Roni Khardon, Gabriel Wachman.
Year: 2007, Volume: 8, Issue: 8, Pages: 227−248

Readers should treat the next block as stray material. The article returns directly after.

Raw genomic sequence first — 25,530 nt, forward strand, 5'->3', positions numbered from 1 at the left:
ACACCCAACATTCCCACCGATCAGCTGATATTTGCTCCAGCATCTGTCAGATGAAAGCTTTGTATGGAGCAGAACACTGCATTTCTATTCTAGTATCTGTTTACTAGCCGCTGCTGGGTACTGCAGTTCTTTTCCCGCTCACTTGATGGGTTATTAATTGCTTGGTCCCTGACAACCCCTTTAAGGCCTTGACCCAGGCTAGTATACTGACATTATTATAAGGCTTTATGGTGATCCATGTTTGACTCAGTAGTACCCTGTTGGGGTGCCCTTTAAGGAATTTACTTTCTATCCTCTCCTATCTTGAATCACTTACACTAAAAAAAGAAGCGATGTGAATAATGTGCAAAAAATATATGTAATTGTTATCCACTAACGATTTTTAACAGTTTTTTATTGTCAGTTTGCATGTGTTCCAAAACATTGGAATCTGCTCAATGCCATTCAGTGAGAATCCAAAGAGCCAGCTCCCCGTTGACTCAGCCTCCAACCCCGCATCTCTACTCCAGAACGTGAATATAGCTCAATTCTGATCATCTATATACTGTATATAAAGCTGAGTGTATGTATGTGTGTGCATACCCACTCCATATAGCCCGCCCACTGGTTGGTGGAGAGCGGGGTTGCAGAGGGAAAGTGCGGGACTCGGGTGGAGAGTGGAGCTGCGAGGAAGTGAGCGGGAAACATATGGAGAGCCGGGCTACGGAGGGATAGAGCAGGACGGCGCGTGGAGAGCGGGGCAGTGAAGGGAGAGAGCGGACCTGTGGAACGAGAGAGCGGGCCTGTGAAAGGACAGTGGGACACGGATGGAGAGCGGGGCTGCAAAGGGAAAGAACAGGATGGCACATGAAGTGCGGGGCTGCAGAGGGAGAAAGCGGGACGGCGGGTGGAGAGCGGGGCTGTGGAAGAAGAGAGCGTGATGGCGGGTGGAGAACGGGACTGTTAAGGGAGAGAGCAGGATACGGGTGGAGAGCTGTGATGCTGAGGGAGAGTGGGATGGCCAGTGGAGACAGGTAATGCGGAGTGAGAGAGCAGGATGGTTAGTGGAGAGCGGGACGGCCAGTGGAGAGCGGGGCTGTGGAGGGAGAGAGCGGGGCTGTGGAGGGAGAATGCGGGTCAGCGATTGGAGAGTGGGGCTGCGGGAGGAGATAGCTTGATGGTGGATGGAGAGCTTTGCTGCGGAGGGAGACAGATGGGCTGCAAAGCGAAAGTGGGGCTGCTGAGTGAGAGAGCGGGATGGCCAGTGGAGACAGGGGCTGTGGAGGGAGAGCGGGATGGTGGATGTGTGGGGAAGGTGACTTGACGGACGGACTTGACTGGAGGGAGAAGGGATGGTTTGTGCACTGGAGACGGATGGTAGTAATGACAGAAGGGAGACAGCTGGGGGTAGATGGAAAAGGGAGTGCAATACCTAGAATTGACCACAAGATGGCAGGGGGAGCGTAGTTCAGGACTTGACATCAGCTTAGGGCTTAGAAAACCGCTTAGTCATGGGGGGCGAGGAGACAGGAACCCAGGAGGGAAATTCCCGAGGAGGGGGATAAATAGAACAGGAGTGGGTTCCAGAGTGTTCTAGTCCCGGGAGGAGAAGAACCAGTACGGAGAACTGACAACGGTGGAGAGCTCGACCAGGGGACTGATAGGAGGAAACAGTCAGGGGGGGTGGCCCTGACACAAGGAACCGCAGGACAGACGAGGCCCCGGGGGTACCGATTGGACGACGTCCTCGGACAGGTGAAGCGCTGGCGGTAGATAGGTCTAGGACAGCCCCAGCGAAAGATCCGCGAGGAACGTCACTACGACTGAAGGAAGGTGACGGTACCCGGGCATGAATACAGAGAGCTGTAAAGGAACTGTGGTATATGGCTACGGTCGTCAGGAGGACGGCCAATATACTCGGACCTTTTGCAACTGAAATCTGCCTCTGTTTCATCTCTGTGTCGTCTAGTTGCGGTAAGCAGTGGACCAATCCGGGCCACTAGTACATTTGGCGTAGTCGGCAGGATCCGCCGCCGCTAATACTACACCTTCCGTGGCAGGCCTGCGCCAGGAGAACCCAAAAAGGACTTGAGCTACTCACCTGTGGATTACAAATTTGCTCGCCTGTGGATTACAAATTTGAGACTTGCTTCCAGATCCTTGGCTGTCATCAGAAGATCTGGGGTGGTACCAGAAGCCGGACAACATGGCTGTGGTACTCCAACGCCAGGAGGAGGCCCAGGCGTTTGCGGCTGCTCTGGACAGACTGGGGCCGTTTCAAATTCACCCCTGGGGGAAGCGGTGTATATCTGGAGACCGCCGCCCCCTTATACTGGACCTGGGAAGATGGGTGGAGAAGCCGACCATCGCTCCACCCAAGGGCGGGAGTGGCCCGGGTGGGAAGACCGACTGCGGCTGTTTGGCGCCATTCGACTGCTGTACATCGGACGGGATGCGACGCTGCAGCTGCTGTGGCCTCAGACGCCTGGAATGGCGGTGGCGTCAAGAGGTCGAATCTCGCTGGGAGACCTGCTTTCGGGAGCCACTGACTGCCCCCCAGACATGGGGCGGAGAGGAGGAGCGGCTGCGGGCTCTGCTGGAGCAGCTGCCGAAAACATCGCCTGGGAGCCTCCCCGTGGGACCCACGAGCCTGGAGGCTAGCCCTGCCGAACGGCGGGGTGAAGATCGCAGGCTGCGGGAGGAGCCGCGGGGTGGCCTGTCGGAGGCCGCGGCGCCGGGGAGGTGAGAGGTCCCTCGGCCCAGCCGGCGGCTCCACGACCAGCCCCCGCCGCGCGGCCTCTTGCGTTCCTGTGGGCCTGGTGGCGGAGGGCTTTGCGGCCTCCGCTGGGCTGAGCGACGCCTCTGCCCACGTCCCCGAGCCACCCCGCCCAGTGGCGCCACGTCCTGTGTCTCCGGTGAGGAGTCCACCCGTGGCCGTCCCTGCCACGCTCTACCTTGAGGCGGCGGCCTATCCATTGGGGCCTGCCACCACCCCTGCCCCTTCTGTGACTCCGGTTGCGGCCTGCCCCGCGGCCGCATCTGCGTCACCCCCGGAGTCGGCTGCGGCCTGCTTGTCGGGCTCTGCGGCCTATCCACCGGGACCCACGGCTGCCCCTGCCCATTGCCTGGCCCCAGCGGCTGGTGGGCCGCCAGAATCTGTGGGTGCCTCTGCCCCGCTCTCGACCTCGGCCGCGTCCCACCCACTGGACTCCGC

A large number of variants of the Perceptron algorithm have been proposed and partially evaluated in recent work. One type of algorithm aims for noise tolerance by replacing the last hypothesis of the perceptron with another hypothesis or a vote among hypotheses. Another type simply adds a margin term to the perceptron in order to increase robustness and accuracy, as done in support vector machines. A third type borrows further from support vector machines and constrains the update function of the perceptron in ways that mimic soft-margin techniques. The performance of these algorithms, and the potential for combining different techniques, has not been studied in depth. This paper provides such an experimental study and reveals some interesting facts about the algorithms. In particular the perceptron with margin is an effective method for tolerating noise and stabilizing the algorithm. This is surprising since the margin in itself is not designed or used for noise tolerance, and there are no known guarantees for such performance. In most cases, similar performance is obtained by the voted-perceptron which has the advantage that it does not require parameter selection. Techniques using soft margin ideas are run-time intensive and do not give additional performance benefits. The results also highlight the difficulty with automatic parameter selection which is required with some of these variants.